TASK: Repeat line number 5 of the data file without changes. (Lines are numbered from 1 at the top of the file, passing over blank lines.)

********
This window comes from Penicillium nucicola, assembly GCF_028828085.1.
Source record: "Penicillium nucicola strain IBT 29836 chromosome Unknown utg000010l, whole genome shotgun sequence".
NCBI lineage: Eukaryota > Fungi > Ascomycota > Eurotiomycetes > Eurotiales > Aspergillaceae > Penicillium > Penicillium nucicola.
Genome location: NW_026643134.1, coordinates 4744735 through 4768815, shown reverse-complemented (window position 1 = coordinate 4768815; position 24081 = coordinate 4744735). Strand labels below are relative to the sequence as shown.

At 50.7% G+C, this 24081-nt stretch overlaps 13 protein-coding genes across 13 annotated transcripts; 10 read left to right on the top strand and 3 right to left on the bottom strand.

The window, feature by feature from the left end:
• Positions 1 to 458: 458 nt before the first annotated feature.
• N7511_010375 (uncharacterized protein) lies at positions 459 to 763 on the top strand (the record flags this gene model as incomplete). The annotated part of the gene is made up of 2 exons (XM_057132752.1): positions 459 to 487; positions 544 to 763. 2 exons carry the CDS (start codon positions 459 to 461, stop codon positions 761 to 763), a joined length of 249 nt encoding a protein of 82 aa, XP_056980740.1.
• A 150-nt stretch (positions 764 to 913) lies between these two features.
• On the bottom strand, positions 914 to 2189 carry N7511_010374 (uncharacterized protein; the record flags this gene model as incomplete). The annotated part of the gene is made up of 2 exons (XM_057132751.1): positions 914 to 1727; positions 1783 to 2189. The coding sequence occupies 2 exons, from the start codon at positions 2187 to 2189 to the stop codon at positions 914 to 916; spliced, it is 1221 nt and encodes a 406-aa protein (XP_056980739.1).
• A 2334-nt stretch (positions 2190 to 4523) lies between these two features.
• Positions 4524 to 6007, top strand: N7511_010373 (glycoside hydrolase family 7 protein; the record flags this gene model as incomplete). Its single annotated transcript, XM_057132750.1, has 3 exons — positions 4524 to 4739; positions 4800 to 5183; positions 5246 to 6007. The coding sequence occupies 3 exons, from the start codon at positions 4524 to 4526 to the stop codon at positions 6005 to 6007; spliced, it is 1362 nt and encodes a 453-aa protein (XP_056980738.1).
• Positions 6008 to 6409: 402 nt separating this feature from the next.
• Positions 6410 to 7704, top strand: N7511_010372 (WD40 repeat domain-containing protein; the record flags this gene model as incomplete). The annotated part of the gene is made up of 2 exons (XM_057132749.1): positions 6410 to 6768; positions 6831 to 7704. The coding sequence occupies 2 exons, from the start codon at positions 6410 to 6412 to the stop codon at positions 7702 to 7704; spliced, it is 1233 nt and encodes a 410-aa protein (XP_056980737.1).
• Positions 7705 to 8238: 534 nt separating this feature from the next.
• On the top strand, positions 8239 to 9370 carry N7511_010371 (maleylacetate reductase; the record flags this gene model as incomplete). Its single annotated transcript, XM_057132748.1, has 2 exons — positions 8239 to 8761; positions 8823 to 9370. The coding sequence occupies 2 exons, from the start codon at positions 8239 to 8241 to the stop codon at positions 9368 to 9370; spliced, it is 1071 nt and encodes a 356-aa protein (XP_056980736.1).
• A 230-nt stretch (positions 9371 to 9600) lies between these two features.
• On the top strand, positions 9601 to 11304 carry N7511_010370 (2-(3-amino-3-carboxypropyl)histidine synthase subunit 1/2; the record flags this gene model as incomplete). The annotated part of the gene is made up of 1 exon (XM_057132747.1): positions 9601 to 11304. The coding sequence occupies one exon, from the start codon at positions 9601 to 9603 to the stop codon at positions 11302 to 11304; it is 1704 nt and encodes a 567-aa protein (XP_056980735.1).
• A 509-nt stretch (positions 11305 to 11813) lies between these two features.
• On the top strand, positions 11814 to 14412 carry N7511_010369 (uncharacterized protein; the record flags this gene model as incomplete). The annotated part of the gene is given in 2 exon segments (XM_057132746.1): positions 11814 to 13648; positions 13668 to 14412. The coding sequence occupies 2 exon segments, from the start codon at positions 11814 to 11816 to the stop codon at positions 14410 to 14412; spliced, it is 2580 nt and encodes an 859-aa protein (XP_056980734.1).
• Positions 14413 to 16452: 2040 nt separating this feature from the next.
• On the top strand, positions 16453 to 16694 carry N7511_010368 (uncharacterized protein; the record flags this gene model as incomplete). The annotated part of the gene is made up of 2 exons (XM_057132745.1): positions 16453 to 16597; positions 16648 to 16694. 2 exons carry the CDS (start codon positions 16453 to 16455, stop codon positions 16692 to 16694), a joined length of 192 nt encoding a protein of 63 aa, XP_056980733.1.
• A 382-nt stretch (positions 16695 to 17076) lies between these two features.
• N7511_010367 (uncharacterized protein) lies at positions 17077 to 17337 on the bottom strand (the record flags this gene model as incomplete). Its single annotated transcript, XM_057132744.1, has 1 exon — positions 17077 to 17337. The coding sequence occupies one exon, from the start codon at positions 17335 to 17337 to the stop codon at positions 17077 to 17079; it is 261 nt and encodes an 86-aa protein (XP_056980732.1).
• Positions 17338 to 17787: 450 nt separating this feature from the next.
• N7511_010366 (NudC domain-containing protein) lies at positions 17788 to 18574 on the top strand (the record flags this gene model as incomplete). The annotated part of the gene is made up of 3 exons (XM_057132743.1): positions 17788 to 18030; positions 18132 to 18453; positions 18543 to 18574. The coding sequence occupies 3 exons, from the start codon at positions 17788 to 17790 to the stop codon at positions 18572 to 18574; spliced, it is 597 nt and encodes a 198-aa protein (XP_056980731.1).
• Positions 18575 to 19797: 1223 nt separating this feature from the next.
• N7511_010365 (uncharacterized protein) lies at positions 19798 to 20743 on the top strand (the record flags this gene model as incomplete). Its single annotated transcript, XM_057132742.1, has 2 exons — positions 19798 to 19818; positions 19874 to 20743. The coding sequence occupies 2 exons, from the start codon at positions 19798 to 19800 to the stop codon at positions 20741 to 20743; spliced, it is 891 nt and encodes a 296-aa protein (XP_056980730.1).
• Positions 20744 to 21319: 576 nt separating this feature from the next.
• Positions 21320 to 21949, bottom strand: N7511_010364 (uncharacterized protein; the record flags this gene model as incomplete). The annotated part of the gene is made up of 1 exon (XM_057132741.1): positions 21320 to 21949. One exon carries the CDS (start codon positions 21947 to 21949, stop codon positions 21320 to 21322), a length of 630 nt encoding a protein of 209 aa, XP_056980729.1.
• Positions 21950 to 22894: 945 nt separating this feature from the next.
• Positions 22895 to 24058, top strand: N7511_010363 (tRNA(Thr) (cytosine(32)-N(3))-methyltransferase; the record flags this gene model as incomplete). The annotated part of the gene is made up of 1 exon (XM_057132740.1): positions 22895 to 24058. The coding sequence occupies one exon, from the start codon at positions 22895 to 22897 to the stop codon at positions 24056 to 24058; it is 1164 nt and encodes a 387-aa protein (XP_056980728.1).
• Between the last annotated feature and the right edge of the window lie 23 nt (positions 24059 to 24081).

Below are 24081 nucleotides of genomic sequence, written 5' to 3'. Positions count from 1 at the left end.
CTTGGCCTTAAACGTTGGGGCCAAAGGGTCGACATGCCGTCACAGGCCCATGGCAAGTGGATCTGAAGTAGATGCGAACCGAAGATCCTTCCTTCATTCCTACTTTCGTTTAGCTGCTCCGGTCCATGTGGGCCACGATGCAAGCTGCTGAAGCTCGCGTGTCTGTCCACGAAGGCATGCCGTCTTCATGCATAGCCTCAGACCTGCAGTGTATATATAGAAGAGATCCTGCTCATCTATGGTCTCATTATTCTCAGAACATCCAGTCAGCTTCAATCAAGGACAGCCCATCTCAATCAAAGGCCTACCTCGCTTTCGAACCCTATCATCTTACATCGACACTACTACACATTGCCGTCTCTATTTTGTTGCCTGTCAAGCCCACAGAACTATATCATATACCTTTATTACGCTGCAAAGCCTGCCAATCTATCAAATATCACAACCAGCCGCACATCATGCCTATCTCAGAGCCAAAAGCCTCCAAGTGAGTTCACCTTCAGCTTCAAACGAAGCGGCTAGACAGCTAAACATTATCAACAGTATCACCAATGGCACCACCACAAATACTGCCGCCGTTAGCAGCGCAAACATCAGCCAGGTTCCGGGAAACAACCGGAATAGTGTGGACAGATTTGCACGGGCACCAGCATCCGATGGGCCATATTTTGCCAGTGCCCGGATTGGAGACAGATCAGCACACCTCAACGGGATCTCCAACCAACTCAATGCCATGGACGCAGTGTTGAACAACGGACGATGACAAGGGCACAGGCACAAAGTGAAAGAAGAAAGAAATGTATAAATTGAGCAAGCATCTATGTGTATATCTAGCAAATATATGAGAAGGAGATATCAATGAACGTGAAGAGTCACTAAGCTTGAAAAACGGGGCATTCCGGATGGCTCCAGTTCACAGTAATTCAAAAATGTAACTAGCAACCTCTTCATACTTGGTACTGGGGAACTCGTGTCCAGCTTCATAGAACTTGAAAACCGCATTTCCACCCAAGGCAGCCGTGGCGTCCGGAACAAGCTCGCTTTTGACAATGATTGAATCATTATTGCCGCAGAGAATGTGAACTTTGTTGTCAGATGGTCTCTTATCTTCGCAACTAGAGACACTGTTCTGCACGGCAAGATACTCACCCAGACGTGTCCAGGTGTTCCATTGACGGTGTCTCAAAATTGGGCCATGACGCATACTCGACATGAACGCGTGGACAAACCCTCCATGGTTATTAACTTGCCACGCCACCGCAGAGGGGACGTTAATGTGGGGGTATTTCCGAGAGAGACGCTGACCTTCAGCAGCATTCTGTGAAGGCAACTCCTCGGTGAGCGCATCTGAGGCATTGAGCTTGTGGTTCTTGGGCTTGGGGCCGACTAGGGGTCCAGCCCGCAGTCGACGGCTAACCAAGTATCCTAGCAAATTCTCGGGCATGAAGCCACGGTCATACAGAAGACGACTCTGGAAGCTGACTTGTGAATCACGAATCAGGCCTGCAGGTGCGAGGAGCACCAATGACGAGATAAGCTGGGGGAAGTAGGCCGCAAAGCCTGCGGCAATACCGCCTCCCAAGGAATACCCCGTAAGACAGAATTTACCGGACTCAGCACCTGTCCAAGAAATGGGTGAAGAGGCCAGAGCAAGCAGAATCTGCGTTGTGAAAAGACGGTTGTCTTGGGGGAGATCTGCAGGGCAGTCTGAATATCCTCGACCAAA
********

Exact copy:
At 50.7% G+C, this 24081-nt stretch overlaps 13 protein-coding genes across 13 annotated transcripts; 10 read left to right on the top strand and 3 right to left on the bottom strand.